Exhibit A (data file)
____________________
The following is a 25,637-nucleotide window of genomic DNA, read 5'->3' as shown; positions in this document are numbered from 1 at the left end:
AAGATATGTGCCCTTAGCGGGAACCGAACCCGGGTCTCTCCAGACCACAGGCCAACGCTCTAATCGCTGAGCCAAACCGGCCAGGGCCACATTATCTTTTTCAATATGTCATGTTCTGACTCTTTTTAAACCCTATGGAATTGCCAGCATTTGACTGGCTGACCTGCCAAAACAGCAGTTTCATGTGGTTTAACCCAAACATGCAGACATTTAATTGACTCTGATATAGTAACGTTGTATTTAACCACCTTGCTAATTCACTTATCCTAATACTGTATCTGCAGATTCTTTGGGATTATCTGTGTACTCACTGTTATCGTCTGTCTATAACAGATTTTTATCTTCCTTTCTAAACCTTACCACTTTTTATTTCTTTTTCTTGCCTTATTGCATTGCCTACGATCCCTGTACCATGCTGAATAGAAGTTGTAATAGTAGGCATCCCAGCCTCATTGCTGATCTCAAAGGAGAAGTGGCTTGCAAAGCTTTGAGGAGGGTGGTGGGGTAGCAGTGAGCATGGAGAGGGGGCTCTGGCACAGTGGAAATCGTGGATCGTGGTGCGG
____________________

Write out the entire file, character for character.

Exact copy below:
The following is a 25,637-nucleotide window of genomic DNA, read 5'->3' as shown; positions in this document are numbered from 1 at the left end:
AAGATATGTGCCCTTAGCGGGAACCGAACCCGGGTCTCTCCAGACCACAGGCCAACGCTCTAATCGCTGAGCCAAACCGGCCAGGGCCACATTATCTTTTTCAATATGTCATGTTCTGACTCTTTTTAAACCCTATGGAATTGCCAGCATTTGACTGGCTGACCTGCCAAAACAGCAGTTTCATGTGGTTTAACCCAAACATGCAGACATTTAATTGACTCTGATATAGTAACGTTGTATTTAACCACCTTGCTAATTCACTTATCCTAATACTGTATCTGCAGATTCTTTGGGATTATCTGTGTACTCACTGTTATCGTCTGTCTATAACAGATTTTTATCTTCCTTTCTAAACCTTACCACTTTTTATTTCTTTTTCTTGCCTTATTGCATTGCCTACGATCCCTGTACCATGCTGAATAGAAGTTGTAATAGTAGGCATCCCAGCCTCATTGCTGATCTCAAAGGAGAAGTGGCTTGCAAAGCTTTGAGGAGGGTGGTGGGGTAGCAGTGAGCATGGAGAGGGGGCTCTGGCACAGTGGAAATCGTGGATCGTGGTGCGG